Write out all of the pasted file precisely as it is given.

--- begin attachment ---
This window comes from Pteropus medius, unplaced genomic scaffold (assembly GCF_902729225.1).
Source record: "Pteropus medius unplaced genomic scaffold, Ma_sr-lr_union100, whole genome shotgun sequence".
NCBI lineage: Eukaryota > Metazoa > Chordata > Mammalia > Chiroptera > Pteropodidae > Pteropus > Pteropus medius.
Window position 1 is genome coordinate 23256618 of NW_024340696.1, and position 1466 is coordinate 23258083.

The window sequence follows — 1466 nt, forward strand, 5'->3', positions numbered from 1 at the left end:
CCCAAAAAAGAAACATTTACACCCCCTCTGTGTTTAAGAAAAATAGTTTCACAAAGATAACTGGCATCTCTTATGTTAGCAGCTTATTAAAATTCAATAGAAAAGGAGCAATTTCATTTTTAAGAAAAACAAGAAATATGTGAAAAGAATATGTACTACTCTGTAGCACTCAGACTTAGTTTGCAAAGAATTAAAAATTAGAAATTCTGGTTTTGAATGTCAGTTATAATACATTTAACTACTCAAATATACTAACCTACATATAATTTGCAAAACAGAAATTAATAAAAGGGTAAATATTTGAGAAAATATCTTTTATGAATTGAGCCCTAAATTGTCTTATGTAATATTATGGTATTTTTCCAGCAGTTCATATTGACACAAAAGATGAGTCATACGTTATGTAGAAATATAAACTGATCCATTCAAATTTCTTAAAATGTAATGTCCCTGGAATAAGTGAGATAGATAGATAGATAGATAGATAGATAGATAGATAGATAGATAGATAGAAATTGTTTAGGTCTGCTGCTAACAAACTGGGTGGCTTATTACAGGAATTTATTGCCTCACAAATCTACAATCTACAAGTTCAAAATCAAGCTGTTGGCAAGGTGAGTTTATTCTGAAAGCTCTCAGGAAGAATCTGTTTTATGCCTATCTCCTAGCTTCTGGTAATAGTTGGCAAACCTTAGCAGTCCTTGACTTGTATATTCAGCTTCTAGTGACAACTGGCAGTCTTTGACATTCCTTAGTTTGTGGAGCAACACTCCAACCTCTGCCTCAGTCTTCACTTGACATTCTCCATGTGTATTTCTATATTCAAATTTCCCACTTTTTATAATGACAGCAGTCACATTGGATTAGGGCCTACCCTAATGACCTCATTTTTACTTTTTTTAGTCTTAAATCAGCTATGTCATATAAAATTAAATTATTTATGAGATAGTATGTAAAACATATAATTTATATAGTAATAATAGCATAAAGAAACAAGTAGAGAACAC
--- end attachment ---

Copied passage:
This window comes from Pteropus medius, unplaced genomic scaffold (assembly GCF_902729225.1).
Source record: "Pteropus medius unplaced genomic scaffold, Ma_sr-lr_union100, whole genome shotgun sequence".
NCBI lineage: Eukaryota > Metazoa > Chordata > Mammalia > Chiroptera > Pteropodidae > Pteropus > Pteropus medius.
Window position 1 is genome coordinate 23256618 of NW_024340696.1, and position 1466 is coordinate 23258083.

The window sequence follows — 1466 nt, forward strand, 5'->3', positions numbered from 1 at the left end:
CCCAAAAAAGAAACATTTACACCCCCTCTGTGTTTAAGAAAAATAGTTTCACAAAGATAACTGGCATCTCTTATGTTAGCAGCTTATTAAAATTCAATAGAAAAGGAGCAATTTCATTTTTAAGAAAAACAAGAAATATGTGAAAAGAATATGTACTACTCTGTAGCACTCAGACTTAGTTTGCAAAGAATTAAAAATTAGAAATTCTGGTTTTGAATGTCAGTTATAATACATTTAACTACTCAAATATACTAACCTACATATAATTTGCAAAACAGAAATTAATAAAAGGGTAAATATTTGAGAAAATATCTTTTATGAATTGAGCCCTAAATTGTCTTATGTAATATTATGGTATTTTTCCAGCAGTTCATATTGACACAAAAGATGAGTCATACGTTATGTAGAAATATAAACTGATCCATTCAAATTTCTTAAAATGTAATGTCCCTGGAATAAGTGAGATAGATAGATAGATAGATAGATAGATAGATAGATAGATAGATAGATAGAAATTGTTTAGGTCTGCTGCTAACAAACTGGGTGGCTTATTACAGGAATTTATTGCCTCACAAATCTACAATCTACAAGTTCAAAATCAAGCTGTTGGCAAGGTGAGTTTATTCTGAAAGCTCTCAGGAAGAATCTGTTTTATGCCTATCTCCTAGCTTCTGGTAATAGTTGGCAAACCTTAGCAGTCCTTGACTTGTATATTCAGCTTCTAGTGACAACTGGCAGTCTTTGACATTCCTTAGTTTGTGGAGCAACACTCCAACCTCTGCCTCAGTCTTCACTTGACATTCTCCATGTGTATTTCTATATTCAAATTTCCCACTTTTTATAATGACAGCAGTCACATTGGATTAGGGCCTACCCTAATGACCTCATTTTTACTTTTTTTAGTCTTAAATCAGCTATGTCATATAAAATTAAATTATTTATGAGATAGTATGTAAAACATATAATTTATATAGTAATAATAGCATAAAGAAACAAGTAGAGAACAC